New Puppy Becomes Dangerously Sick, Fights for Her Life

January 17, 2019

Dedicated Pet Parents Bring Sophie to Advanced Veterinary Care Center in Davie!

Sophie as a new pup

When John Colombo and Melissa Seldin excitedly brought home a new 2-month-old puppy, they had no idea her little body was extremely sick. It turns out Sophie, their sweet Wheaten Terrier was about to undergo a fight for her life. “Our third day with Sophie we noticed she was not acting like herself,” says John. “By day five, she was just laying on the ground, not really moving. She would go potty (bloody diarrhea), take a few steps and fall down.” John and Melissa took Sophie to their family veterinarian where it was discovered she had both parvovirus and pneumonia. “They told us that Sophie could die if we didn’t get the best treatment,” adds John. “That’s when they recommended Advanced Veterinary Care Center in Davie.”

Melissa visits Sophie at AVCC

“We took her in shivering and shaking in a blanket. I think she had lost like two pounds and she was only seven pounds at the time,” says John. “Dr. Toll at AVCC met us at the door immediately to take Sophie into their care.   Then, they sat us down to let us know what we were dealing with.” Sophie was suffering from both parvovirus and pneumonia. Testing later proved that she also had pneumovirus and bordatella infections both contributing to her bronchopneumonia. She was affected with severe vomiting, diarrhea, nasal discharge, extremely low white blood cell count, no appetite, and more. Sophie’s care was extensive and required nine days of hospitalization. “The doctors called us like clockwork with updates. And they were always honest, even if it wasn’t good news for that day,” adds John. At one point Sophie had almost no white blood cells and was very susceptible to infection. “Doctors were very concerned about her and they cared so much about her and about us. It wasn’t just about business. They are so good and I trust them. It’s very hard for me to find people that I trust.”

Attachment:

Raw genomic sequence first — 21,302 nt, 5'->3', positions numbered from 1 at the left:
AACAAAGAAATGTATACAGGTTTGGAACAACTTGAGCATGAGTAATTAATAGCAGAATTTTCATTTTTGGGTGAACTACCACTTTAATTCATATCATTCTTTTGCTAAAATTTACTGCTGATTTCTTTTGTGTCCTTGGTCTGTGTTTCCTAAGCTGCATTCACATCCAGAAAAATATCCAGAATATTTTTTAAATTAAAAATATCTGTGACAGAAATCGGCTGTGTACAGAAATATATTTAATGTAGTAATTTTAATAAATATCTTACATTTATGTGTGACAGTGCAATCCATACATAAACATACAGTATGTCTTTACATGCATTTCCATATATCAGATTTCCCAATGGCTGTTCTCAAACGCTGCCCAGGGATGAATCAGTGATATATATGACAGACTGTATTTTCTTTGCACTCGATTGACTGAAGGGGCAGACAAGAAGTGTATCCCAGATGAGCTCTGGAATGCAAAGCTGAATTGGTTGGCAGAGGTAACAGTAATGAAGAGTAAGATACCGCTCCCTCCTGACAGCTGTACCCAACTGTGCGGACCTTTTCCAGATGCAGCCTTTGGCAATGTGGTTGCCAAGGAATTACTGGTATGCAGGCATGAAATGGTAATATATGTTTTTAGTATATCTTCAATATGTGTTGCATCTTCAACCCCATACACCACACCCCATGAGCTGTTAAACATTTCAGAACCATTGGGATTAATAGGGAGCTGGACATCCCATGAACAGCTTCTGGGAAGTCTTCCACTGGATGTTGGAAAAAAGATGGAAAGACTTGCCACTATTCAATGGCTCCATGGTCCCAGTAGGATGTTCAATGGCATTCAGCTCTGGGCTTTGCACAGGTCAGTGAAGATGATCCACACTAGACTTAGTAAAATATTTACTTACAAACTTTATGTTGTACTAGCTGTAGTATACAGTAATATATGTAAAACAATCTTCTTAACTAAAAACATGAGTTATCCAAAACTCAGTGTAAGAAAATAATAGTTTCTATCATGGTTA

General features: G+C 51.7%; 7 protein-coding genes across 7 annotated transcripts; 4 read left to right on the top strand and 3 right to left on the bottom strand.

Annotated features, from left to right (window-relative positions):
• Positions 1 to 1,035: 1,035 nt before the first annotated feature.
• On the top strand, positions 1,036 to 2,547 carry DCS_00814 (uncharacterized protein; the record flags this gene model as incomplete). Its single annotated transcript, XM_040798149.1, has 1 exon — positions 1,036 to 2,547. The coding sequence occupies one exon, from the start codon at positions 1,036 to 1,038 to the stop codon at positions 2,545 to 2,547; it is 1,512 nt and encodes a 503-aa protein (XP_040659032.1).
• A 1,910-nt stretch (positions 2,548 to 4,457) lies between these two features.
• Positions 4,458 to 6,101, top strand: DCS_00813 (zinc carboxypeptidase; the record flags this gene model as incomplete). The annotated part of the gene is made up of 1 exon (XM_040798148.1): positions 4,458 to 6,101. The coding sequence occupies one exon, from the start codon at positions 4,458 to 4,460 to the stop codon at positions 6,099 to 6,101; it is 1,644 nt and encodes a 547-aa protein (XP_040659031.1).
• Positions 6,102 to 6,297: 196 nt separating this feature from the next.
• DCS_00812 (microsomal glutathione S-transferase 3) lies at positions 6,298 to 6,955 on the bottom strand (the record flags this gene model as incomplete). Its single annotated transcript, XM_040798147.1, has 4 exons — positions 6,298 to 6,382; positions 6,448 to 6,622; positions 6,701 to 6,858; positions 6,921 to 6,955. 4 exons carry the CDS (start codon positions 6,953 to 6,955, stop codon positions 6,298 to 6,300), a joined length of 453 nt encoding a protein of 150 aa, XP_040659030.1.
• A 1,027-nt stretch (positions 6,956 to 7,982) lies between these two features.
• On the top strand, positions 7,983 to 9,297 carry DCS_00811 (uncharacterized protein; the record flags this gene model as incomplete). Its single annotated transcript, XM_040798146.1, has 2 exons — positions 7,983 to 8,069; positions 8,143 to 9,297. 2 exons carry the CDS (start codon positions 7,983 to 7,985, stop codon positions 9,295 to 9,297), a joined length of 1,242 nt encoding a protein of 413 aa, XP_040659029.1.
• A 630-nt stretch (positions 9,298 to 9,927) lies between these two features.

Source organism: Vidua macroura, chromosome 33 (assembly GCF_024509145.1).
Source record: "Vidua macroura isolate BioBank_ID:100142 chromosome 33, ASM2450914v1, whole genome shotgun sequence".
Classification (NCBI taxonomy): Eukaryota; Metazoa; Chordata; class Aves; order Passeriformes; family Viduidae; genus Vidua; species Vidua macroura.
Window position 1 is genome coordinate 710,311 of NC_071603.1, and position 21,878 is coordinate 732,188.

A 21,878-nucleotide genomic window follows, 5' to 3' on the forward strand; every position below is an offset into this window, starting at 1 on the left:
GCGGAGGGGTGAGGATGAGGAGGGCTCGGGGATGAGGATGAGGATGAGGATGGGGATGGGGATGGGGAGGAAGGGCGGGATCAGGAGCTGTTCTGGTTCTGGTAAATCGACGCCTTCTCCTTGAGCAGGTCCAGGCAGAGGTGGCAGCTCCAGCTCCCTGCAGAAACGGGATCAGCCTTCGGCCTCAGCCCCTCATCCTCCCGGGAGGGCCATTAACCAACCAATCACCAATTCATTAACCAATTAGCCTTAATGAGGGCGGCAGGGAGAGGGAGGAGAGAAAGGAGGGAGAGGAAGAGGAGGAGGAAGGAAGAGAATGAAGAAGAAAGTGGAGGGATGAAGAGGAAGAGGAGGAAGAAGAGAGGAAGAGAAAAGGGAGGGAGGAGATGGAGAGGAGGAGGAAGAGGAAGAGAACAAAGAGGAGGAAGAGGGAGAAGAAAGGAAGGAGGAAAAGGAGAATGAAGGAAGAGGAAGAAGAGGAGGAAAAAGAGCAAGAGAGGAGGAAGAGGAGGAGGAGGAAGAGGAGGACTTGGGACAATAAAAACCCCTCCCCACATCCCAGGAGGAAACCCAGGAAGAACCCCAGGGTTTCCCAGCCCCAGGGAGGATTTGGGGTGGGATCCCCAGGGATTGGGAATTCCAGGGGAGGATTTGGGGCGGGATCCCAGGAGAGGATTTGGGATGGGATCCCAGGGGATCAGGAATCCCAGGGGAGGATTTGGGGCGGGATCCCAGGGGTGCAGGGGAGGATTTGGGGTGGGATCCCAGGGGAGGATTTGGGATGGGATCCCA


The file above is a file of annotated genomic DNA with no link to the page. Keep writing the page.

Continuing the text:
Sophie’s coat color changes as she gets older

Sophie’s care included: a nasoesophageal feeding tube, several broad spectrum antibiotics, GI protectants, anti-nausea medications, nebulization treatment, endotracheal wash, medications for discomfort and more. “Top to bottom, everyone at AVCC truly cares,” adds John. They really wanted to be a part of Sophie’s healing and see it through. You really feel comfortable there that you have the absolute best people on the job! They also accommodated us anytime day or night to visit her. Sometimes I would spend some time in the waiting room and I’d see a lot of dogs come in that would be in very bad shape. I would assure the owners, ‘this was the best place for you to bring them!'”

John and Melissa with Sophie

Sophie is doing great now and is fully recovered. She loves to run, swim and spend time at daycare with puppy friends. And, even though it’s been months since Sophie’s hospitalization at AVCC, she still likes to come back, visit and give some puppy love to the staff. “Honestly,” admits John, “They became like a family to us!”

To learn more about Advanced Veterinary Care Center and read other great pet stories, visit

About Canine Parvovirus
Canine parvovirus (parvo) is a very contagious virus that causes an infectious gastrointestinal illness in puppies and young dogs. With parvo, a seemingly healthy puppy can go from playful and vibrant to fatally ill. Most deaths from parvovirus occur within 3-5 days following the onset of clinical signs. Some of the signs of parvo include: lack of energy, loss of appetite, fever or low body temperature, severe (and often bloody) diarrhea, vomiting, abdominal pain and bloating and more. If you experience any of these or other symptoms it’s important to notify your family veterinarian immediately. The virus typically enters the body through oral and nasal exposure to contaminated feces from another infected dog. It can even spread from the hands and clothing of people who handle infected dogs. Parvo can survive in many environments for long periods of time. It is a preventable disease, but even vaccinated dogs are not 100% protected from the virus. Vaccines for parvovirus are given in various intervals by your family veterinarian.

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